It seems some people just don’t learn.

Despite the numerous education campaigns surrounding multicultural diversity by the AFL, it is disappointing that incidents surrounding racial vilification at AFL matches are still occurring.

In the NAB Challenge match at Aurora Stadium between Hawthorn and North Melbourne, a Hawks supporter was ejected from the arena after verbally abusing North Melbourne’s Majak Daw. Daw, who was born in Sudan, made his AFL debut with the Kangaroos last year and is an AFL multicultural ambassador. 

Unfortunately, Daw has been the subject of racial abuse previously at both VFL and AFL level, most notably in a match against the Western Bulldogs in May last year. Two male Bulldogs supporters were later ejected from Etihad Stadium after the offending comments directed at Daw.

While the alleged comments last night have yet to be confirmed as having racial undertones, the reaction of fans surrounding the offending Hawks fan appear to suggest that Daw has again been subject to vilification of the worst kind.

Despite the AFL’s repeated attempts of reinforcing the message that racial abuse is not acceptable both on or off the field, unfortunately a mindless minority still feel as though such abuse is acceptable. No matter how educated these people are, it appears the message will not ever sink in, and as such penalties for those caught using abusive language of a racial tone must be more severe. 

In addition, this should extend to other unacceptable forms of verbal abuse such as sexist or homophobic language, with the resultant penalty being life bans from the AFL.

The incident of racial abuse directed at current Australian of the Year, Sydney’s Adam Goodes in a match against Collingwood last season should have shown to the viewing public that racial abuse is not an acceptable form of barracking for your club. The later backlash Eddie McGuire copped after his attempt at a humorous commentary of the Goodes’ issue on Melbourne radio was another wake up call.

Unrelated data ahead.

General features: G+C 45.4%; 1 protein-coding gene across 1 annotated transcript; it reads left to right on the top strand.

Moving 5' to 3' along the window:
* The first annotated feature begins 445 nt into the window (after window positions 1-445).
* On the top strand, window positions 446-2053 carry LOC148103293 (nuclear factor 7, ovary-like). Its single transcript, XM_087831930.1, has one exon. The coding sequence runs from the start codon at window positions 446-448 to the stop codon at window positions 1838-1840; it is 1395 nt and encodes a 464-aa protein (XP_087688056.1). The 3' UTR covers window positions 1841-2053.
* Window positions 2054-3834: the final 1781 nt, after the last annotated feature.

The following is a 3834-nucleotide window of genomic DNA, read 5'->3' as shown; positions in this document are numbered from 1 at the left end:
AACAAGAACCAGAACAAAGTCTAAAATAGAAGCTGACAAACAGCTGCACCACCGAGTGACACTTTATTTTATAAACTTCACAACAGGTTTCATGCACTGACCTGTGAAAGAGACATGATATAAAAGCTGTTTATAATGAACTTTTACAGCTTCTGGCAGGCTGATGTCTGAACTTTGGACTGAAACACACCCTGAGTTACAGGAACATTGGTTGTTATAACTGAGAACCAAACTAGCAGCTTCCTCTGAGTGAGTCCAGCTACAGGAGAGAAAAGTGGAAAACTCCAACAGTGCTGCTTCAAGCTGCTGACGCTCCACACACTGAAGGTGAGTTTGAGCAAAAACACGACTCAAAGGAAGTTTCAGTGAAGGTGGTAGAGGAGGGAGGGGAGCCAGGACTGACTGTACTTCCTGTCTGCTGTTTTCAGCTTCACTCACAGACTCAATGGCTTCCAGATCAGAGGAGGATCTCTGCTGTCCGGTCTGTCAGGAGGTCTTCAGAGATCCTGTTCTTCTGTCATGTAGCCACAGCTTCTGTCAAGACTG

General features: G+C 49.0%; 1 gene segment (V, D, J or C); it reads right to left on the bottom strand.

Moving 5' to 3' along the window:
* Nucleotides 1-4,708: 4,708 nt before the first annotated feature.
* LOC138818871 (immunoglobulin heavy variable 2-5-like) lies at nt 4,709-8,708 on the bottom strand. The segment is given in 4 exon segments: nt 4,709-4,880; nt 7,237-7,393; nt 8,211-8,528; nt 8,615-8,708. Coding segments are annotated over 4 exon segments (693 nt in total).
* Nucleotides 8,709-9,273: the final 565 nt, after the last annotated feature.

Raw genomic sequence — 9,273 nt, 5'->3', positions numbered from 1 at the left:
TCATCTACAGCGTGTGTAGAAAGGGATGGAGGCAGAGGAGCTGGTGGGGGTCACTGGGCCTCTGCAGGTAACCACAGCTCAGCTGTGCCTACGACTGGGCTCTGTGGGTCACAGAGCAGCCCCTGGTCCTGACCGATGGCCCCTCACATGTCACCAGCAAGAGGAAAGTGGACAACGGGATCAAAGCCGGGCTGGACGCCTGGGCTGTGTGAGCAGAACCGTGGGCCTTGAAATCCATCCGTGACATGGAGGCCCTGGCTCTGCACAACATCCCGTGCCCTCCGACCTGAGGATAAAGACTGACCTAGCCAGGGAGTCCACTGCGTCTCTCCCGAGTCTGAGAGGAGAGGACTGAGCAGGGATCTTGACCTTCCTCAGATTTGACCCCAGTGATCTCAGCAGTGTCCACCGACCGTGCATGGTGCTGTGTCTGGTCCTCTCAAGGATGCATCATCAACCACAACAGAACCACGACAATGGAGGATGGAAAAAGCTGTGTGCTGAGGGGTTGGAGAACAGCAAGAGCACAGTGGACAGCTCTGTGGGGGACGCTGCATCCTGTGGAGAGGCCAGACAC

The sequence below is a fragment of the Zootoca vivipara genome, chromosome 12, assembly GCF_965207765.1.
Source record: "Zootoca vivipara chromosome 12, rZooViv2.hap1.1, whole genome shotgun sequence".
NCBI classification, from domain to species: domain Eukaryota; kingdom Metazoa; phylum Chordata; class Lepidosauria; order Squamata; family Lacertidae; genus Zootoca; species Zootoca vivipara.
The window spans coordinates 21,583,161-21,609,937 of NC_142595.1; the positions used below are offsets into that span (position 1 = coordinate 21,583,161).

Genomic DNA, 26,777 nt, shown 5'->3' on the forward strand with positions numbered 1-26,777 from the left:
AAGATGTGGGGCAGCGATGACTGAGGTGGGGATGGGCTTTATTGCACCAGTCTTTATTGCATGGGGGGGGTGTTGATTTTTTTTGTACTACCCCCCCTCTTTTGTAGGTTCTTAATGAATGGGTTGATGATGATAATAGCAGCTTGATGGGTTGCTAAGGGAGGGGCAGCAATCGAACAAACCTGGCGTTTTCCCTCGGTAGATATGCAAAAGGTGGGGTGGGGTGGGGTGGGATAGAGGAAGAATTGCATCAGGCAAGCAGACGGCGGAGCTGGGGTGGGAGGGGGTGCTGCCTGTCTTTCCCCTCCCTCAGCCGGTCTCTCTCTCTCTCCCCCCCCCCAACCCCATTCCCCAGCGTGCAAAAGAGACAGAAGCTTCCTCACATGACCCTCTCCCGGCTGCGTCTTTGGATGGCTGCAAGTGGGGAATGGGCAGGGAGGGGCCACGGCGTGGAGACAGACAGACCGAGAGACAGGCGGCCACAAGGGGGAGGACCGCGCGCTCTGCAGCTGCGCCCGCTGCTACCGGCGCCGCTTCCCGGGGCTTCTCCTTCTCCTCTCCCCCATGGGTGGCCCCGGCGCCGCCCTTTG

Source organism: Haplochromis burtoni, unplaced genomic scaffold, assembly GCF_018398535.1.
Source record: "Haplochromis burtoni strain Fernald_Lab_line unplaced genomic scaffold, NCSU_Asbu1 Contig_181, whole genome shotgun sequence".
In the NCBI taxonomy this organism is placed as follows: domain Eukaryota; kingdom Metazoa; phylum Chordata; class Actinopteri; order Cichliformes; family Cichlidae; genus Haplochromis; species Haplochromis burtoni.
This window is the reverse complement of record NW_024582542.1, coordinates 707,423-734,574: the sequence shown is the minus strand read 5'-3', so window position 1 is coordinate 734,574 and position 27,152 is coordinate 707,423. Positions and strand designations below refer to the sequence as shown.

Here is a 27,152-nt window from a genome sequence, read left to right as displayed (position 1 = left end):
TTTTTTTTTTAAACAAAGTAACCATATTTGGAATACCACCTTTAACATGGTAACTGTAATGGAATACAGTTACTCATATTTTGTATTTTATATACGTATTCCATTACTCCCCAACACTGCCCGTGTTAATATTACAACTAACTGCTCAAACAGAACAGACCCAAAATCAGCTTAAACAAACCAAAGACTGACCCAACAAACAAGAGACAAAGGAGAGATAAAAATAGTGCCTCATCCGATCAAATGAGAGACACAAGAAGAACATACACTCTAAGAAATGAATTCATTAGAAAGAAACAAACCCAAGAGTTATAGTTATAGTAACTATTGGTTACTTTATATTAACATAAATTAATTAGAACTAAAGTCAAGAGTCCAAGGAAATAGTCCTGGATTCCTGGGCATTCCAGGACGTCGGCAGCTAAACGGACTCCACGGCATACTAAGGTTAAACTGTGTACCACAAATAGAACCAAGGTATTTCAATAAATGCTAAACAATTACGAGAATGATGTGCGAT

By putting the message out there that any form of unacceptable abuse by spectators will be met with a life ban, and offending fans will therefore never be able to see their team play live in person ever again, this will reinforce the zero tolerance stance that the league must take in regards to unacceptable verbal abuse.

Majak Daw has done the hard yards to make it as an AFL player. The progress, hard work and sacrifices he has faced have been difficult enough without uninformed idiots in the grandstand shouting out inappropriate mindless comments.

The sooner these fans are banned for life in such cases, the better we as a society will be and attending AFL matches will be a much more pleasurable experience for all.

The time to act is now. All clubs and the AFL must take immediate action to eliminate this ugly scar on our great game.